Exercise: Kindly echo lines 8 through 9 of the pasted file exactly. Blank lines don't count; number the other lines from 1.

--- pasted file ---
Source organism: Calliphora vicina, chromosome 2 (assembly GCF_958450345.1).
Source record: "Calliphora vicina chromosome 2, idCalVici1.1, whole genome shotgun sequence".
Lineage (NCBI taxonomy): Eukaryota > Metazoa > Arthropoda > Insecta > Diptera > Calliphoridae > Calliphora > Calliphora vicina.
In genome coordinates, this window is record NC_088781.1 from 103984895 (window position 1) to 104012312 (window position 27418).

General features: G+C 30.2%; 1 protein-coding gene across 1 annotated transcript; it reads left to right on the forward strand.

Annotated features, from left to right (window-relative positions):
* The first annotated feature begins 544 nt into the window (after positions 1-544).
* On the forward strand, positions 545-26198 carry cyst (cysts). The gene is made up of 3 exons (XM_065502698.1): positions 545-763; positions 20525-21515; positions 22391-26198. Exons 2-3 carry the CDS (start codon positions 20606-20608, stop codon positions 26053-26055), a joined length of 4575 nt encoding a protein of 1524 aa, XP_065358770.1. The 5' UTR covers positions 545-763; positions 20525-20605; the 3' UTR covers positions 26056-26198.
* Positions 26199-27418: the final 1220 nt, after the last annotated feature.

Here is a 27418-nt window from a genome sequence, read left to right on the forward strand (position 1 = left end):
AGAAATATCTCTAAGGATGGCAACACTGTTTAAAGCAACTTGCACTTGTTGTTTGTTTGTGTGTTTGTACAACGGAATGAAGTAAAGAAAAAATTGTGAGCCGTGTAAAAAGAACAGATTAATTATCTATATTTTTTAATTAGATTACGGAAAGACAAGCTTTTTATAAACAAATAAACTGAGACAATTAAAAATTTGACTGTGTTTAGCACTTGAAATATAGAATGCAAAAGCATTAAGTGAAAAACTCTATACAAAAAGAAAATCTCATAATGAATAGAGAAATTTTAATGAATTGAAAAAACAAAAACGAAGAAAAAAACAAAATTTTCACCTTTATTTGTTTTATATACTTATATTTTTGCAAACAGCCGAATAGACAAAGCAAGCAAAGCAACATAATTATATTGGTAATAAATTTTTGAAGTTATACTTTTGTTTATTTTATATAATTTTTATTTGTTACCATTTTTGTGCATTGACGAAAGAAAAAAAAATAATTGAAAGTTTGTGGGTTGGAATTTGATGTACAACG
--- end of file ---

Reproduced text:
* On the forward strand, positions 545-26198 carry cyst (cysts). The gene is made up of 3 exons (XM_065502698.1): positions 545-763; positions 20525-21515; positions 22391-26198. Exons 2-3 carry the CDS (start codon positions 20606-20608, stop codon positions 26053-26055), a joined length of 4575 nt encoding a protein of 1524 aa, XP_065358770.1. The 5' UTR covers positions 545-763; positions 20525-20605; the 3' UTR covers positions 26056-26198.
* Positions 26199-27418: the final 1220 nt, after the last annotated feature.